Girl on the Ferris Wheel / Julie Halpern & Len Vlahos / Book Review


High school sophomores Eliana and Dmitri have little in common.

Eliana is shy and introspective. Dmitri is loud and outgoing. Eliana would rather spend her weekends wrapped up in blankets marathoning Harry Potter one more time. Dmitri spends his weekends as the drummer for a local, up-and-coming punk band.

When Dmitri quite literally falls for Eliana in their shared gym class, however, they find themselves suddenly entangled in a realm entirely new: the realm of first love. Exciting and awkward, they wrestle to sort through their relationship, but with so little in common, how long can the butterflies of first love last?



Male Romance Narrator This story is not merely told from the female perspective, as is often the case with romance. Dmitri gets a perspective, too, and his voice is really fun. More importantly, Dmitri is written by a male writer, which is necessary not just for romance but also in YA in general. Male YA authors are hard to come by, especially in contemporary romance.

Living With Depression This book does a good job of representing a life with clinical depression. Depression is different for everyone, of course, and so Eliana will not match everyone's experience. Her experience, however, is nuanced and fair. There need to be more books, in YA and in general, that feature characters who are neuro-divergent--especially books that include meet-cute-style romance. Life can and does exist for those struggling with their mental health, and it is nice to read a book where even a girl who wrestles with her depression can experience first love and deep friendship.

Fandom Representation This book speaks to so many different fandoms on so many levels. Eliana is a Harry Potter fan, of course, and she is also a Doctor Who fan. She makes constant references to these fandoms, from iconic film scenes to niche trivia. Any Potterhead or Whovian will be excited to see this representation on the page, but these fandoms aren't the only ones given a shout-out. Eliana and Dmitri are both film buffs, so films are constantly being referenced, from Hitchcock classics to B-movie horror to modern dystopian flicks.


This book contains a lot of love-story metaphors and clich├ęd phrases, especially in the opening pages, and this felt a little over the top. From naming Dmitri's band "Unexpected Turbulence" to having a fortune-telling Greek granny who predicts love on Dmitri's horizon, it all feels a little too prescribed--though I do love Dmitri's Yia Yia in every other sense. The predictability factor here is pretty high, and overall, this heavy-handed imagery just makes the book feel a little bit too juvenile, like it was right on the border of Middle Grade instead of solidly YA. Heavy-Handed Premonitions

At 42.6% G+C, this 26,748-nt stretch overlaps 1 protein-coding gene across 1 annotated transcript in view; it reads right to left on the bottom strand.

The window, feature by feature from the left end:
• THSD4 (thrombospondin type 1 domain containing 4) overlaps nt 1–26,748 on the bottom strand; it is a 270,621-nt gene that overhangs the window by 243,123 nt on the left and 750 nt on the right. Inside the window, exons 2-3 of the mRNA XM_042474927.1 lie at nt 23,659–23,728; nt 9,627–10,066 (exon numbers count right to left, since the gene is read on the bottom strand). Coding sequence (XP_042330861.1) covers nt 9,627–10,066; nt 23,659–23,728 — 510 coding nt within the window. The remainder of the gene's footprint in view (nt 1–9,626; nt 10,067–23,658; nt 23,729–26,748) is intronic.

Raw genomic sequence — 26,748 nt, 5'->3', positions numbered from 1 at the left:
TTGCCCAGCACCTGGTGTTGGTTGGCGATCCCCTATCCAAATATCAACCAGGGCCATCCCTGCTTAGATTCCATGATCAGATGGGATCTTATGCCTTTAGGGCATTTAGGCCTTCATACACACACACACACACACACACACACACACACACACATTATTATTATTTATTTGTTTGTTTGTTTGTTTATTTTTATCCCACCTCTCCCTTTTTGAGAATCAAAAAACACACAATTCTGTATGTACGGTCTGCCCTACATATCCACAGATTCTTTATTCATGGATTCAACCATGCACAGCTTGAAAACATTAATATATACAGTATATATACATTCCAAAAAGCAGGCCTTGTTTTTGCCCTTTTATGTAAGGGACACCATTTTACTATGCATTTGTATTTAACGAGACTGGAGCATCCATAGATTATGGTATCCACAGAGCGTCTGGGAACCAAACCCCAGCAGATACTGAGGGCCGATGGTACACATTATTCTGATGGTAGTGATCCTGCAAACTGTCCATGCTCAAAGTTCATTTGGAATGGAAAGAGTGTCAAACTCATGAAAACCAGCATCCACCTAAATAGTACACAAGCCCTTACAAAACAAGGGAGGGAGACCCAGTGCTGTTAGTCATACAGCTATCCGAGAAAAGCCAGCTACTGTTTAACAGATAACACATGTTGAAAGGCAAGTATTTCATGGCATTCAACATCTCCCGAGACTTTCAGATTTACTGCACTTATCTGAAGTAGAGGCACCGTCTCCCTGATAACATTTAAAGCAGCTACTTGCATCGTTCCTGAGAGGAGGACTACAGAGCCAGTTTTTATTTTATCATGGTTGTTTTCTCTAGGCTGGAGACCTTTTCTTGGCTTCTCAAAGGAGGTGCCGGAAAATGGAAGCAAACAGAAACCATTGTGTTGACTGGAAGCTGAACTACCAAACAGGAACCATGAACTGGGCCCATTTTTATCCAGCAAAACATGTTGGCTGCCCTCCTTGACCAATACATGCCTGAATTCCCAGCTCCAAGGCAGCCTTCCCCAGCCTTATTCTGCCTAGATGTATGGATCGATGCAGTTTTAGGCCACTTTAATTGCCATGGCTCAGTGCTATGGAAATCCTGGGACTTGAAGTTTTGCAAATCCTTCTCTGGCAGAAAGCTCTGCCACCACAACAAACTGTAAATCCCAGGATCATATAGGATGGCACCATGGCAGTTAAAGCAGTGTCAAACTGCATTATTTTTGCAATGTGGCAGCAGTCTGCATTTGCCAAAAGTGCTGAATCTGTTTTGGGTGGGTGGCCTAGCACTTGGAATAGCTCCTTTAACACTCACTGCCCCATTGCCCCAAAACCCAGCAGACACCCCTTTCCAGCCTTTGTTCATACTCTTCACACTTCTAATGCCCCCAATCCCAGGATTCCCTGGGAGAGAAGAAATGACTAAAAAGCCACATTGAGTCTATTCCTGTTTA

One of the benefits of first person narration is allowing the character to speak directly. This can make the character more or less "relatable," depending on the author's goal. Here, however, the "relatability" factor was often times just awkward. I mean, whenever a narrator uses the word "fartblossom," it's a cringe from me. I found Eliana's narration especially cringe-y, though Dmitri's can definitely feel that way, too. Overall, it feels like these authors were trying too hard to sound casual, hip, and young, and it just doesn't work. If secondhand embarrassment is a problem for you, this book may just cause an aneurysm. Cringe-Worthy "Relatability"

This book, as all contemporary YA should, includes a fair amount of texting. This is necessary. Texting is a prime form of communication, after all. However, these text conversations read a little stilted and unnatural. Of course, rendering a book text message like a real text message would just be messy. Nobody wants to read a real text message in a book, just like nobody wants to read a real conversation, all the ums and ahs included. But the texting conversations included here just felt off. Maybe it was just the fact that everyone was signing off at the end with a "talk to you soon" or a "goodnight"/"goodbye." Though natural in face-to-face communication, it felt unnecessary and strange to end this way in text. Or maybe that's just me. Texting Foibles



Fans of the complicated simplicity of early love in Rainbow Rowell's Eleanor & Park should check out this new first love story. Those who appreciated the OCD representation in John Green's Turtles All the Way Down should check out this balanced view of love and depression as well.


Publisher: Feiwel & Friends
Date: January 12, 2021
Series: N/A
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Note: I was provided with an ARC by the publisher through Netgalley in exchange for an honest review. All opinions here are my own.


  1. I'm glad that the characters give different perspectives that normal YA.


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